04/14/2013 10:13 EDT | Updated 06/14/2013 05:12 EDT

Christy Clark takes message straight to voters in TV ad

As B.C. voters gear up for the start of a provincial election campaign, B.C. Liberal Leader Christy Clark took her message directly to the public Sunday night.

"The past two years have made me a better premier and a stronger leader,” Clark said in the 30-minute prime-time television special in which she outlined why the Liberals should stay in government.

“Mr. Dix and I are both applying for the same job: the job of your premier. And we're doing it at a time when our province is surrounded by economic risk ... Let's compare our platforms, our visions, our plans, and our teams. Then let you, the people of B.C., decide,” Clark said.

According the polls, Clark's B.C. Liberal Party is facing a monumental challenge to try and hold onto power as the provincial New Democrats continue their push to form government for the first time in more than a decade.

The ad — paid for by the B.C. Liberal Party at a cost of about $100,000 — features Clark and a variety of political backers, including former Conservative federal cabinet minister Stockwell Day, all warning of the perils of allowing the B.C. New Democrats back in office.

“The last time that the NDP was in power here in B.C., I was the provincial treasurer in Alberta and I got to see first-hand the result of NDP economic policy,” Day said.

“It resulted in run-away spending, higher deficits, more debt and then a big increase in taxes to try and pay for it all. That meant investment left B.C. That means jobs, opportunities and workers left B.C.”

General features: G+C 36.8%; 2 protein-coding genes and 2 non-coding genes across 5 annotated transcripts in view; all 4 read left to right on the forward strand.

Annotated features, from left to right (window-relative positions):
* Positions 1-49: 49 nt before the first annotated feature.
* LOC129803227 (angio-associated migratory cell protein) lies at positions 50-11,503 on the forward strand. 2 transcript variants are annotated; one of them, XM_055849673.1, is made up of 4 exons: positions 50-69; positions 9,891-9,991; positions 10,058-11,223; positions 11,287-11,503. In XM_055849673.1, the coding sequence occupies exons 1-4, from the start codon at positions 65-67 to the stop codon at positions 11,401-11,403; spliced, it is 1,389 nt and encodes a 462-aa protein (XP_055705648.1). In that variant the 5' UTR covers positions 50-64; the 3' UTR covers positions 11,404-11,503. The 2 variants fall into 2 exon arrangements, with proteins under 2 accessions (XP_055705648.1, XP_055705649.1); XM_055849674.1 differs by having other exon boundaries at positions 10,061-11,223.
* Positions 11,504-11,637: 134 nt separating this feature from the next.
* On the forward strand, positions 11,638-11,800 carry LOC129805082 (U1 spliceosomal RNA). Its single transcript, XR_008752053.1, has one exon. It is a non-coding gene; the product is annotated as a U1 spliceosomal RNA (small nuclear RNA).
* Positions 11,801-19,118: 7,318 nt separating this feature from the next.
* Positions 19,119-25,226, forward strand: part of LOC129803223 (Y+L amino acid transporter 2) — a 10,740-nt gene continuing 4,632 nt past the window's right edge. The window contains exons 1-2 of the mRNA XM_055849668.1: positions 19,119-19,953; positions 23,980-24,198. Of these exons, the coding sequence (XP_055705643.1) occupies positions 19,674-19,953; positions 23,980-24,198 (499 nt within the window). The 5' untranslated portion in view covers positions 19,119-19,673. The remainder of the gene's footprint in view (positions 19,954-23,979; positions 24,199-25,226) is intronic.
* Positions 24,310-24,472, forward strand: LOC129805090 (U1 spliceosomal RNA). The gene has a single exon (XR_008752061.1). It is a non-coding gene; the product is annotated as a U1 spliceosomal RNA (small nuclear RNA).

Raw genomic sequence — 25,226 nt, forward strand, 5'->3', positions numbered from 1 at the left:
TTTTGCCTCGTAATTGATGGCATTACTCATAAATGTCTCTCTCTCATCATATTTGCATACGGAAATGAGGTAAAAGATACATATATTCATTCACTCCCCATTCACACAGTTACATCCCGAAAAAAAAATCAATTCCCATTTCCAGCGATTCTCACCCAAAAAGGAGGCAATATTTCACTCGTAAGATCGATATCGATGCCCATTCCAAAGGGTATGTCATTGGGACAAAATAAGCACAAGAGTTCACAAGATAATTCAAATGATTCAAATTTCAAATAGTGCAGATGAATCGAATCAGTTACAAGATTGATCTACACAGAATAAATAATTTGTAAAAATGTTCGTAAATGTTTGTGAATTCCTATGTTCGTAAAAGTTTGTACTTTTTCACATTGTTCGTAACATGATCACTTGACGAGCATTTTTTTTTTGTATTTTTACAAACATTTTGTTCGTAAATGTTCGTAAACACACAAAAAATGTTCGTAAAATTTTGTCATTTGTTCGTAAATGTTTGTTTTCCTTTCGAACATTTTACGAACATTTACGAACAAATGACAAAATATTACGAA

The special aims to talk up the merits of the Liberals and cast doubt on the ability of the NDP to govern.

“Ultimately what it means ... remains to be seen,” said Mario Canseco with Angus Reid Public Opinion.

Banning corporate, union donations

Although the election campaign isn’t officially underway, the Liberals weren’t the only ones in campaign mode over the weekend.

Adrian Dix and the NDP also spent the weekend trying to drum up suport.

“There's an increasing concern and cynicism about the nature of politics,” Dix said on Sunday.

“So today I'm announcing that for the 2017 election, we will be banning corporate and union donations to politics in British Columbia."

Voters can expect to hear much more from the party leaders starting Tuesday, when Clark will ask the lieutenant governor to dissolve the legislature, officially kicking off the election campaign.

B.C.’s next provincial election is on May 14.